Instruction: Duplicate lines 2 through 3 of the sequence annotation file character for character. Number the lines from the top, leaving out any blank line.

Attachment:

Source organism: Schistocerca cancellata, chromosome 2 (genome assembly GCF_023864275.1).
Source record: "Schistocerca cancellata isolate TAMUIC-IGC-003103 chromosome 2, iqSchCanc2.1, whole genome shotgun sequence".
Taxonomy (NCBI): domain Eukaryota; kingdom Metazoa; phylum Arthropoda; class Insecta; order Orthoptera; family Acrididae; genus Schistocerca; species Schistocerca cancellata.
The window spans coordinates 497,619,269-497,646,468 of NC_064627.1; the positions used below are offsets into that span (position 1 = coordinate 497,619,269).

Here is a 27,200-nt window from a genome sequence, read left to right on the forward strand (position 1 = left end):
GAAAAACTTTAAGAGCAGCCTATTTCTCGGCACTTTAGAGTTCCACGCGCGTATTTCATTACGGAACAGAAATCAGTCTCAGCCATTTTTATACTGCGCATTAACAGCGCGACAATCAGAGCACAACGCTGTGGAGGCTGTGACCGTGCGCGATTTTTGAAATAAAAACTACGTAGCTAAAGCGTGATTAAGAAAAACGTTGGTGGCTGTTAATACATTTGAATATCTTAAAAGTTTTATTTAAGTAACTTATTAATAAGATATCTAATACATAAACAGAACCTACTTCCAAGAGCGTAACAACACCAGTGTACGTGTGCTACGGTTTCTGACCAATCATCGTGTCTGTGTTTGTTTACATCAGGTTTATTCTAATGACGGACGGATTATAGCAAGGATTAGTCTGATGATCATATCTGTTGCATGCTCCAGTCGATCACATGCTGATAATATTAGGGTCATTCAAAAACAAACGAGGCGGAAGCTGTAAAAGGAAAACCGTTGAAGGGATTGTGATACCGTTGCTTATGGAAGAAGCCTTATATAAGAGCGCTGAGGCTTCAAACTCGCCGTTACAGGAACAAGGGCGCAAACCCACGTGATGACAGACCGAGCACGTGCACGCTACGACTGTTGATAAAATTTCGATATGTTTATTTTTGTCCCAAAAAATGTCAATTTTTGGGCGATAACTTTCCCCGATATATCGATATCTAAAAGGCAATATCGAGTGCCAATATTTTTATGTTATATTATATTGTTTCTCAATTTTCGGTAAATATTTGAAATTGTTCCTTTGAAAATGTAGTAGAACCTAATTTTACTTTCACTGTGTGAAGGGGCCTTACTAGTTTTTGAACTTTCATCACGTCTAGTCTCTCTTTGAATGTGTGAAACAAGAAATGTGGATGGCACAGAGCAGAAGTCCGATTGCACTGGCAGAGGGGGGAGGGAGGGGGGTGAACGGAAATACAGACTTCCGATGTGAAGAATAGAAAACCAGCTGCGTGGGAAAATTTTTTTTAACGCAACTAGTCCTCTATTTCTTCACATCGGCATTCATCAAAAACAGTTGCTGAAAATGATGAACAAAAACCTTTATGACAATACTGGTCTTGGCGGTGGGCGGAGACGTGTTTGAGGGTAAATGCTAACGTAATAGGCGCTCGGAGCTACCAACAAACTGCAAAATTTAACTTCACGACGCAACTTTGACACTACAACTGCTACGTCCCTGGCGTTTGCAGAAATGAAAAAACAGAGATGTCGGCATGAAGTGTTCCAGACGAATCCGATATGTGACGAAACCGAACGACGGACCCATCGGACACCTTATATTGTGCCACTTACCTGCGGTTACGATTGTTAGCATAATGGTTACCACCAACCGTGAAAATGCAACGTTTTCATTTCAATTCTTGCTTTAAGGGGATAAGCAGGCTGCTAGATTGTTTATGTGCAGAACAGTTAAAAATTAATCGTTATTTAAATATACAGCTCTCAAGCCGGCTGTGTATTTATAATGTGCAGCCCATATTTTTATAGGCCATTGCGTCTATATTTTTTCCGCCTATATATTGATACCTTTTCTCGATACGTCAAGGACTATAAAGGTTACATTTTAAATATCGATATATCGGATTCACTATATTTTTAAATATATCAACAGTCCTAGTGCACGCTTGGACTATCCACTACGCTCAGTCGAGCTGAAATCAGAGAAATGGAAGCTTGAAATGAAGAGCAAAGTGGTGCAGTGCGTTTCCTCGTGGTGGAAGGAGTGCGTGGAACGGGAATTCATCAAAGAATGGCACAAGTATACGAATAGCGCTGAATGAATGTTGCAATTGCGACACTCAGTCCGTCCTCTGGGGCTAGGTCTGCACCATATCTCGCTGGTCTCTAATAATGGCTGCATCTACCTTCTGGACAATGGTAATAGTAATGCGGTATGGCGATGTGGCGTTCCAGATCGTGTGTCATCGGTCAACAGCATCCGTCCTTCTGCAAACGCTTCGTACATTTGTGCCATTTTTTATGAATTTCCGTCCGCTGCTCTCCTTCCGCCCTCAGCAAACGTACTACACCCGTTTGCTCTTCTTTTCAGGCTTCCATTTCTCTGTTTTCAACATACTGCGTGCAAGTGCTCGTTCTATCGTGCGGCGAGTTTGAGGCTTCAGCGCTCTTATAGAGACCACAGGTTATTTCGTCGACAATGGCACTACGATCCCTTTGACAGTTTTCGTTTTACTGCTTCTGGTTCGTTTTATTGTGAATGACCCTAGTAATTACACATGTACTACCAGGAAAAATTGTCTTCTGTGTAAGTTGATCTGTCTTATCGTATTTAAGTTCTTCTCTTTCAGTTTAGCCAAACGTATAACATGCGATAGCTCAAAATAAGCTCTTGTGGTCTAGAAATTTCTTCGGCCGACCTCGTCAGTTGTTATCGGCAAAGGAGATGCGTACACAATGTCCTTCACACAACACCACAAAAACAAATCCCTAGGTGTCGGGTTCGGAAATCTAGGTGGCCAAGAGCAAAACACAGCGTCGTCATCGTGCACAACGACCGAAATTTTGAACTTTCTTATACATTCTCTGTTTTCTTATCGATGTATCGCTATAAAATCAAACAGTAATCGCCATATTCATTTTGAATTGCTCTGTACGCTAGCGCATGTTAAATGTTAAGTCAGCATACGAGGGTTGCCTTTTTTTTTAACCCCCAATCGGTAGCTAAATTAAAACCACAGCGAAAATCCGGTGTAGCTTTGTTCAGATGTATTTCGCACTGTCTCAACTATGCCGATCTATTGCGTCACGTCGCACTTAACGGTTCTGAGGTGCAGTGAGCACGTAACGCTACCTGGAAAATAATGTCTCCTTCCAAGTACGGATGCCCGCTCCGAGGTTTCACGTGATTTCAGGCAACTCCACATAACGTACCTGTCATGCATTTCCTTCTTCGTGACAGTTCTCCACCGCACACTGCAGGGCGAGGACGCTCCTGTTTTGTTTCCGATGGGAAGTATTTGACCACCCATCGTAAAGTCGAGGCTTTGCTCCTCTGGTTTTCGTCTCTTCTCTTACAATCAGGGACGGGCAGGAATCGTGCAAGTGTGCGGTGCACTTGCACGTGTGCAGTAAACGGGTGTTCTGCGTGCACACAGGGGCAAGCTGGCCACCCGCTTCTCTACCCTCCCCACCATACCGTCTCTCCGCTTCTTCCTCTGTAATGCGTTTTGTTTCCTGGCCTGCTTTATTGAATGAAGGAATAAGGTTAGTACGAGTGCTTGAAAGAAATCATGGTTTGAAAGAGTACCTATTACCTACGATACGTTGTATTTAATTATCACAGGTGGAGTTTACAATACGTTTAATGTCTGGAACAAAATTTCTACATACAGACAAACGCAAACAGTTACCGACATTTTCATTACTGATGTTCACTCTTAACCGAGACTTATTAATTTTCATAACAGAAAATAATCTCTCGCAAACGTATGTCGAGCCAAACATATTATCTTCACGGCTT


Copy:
Source record: "Schistocerca cancellata isolate TAMUIC-IGC-003103 chromosome 2, iqSchCanc2.1, whole genome shotgun sequence".
Taxonomy (NCBI): domain Eukaryota; kingdom Metazoa; phylum Arthropoda; class Insecta; order Orthoptera; family Acrididae; genus Schistocerca; species Schistocerca cancellata.